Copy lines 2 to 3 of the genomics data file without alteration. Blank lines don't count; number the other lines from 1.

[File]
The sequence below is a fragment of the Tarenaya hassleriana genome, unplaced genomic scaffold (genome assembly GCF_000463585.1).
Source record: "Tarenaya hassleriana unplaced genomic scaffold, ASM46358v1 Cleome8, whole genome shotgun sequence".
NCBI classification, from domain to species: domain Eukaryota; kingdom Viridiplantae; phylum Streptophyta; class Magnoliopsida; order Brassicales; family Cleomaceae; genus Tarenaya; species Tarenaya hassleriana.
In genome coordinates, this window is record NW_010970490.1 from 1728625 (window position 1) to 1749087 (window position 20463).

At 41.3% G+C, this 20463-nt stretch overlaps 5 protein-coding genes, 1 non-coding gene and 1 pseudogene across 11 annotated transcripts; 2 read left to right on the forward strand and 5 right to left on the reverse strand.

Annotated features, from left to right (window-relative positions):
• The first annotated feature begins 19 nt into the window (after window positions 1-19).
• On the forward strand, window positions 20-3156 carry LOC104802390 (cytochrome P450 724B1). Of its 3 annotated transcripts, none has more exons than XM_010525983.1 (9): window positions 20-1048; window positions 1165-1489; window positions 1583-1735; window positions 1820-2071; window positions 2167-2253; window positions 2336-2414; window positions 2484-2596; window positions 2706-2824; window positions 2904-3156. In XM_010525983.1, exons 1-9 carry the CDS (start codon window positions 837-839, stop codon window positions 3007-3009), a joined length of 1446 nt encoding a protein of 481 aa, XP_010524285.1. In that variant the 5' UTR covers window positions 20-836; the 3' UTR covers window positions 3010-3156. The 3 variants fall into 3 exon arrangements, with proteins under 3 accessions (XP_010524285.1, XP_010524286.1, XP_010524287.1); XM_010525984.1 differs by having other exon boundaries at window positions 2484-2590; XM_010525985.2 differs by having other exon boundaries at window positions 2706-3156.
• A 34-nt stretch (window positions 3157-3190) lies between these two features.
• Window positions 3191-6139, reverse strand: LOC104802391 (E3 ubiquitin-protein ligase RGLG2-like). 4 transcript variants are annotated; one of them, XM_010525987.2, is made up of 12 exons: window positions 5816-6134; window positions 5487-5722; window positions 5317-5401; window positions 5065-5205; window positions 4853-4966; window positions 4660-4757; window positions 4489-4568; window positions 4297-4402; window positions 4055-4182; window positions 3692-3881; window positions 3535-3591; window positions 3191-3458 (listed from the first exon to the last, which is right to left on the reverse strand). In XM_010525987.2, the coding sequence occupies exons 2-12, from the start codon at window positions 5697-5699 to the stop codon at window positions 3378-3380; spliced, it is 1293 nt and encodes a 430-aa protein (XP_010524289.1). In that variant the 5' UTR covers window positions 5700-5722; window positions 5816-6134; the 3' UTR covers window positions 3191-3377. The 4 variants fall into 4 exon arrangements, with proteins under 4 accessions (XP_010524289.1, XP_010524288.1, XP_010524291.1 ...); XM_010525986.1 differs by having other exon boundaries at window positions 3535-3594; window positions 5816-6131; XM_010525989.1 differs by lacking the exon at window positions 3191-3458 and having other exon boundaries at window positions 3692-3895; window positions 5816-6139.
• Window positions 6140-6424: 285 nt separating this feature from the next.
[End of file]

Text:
Source record: "Tarenaya hassleriana unplaced genomic scaffold, ASM46358v1 Cleome8, whole genome shotgun sequence".
NCBI classification, from domain to species: domain Eukaryota; kingdom Viridiplantae; phylum Streptophyta; class Magnoliopsida; order Brassicales; family Cleomaceae; genus Tarenaya; species Tarenaya hassleriana.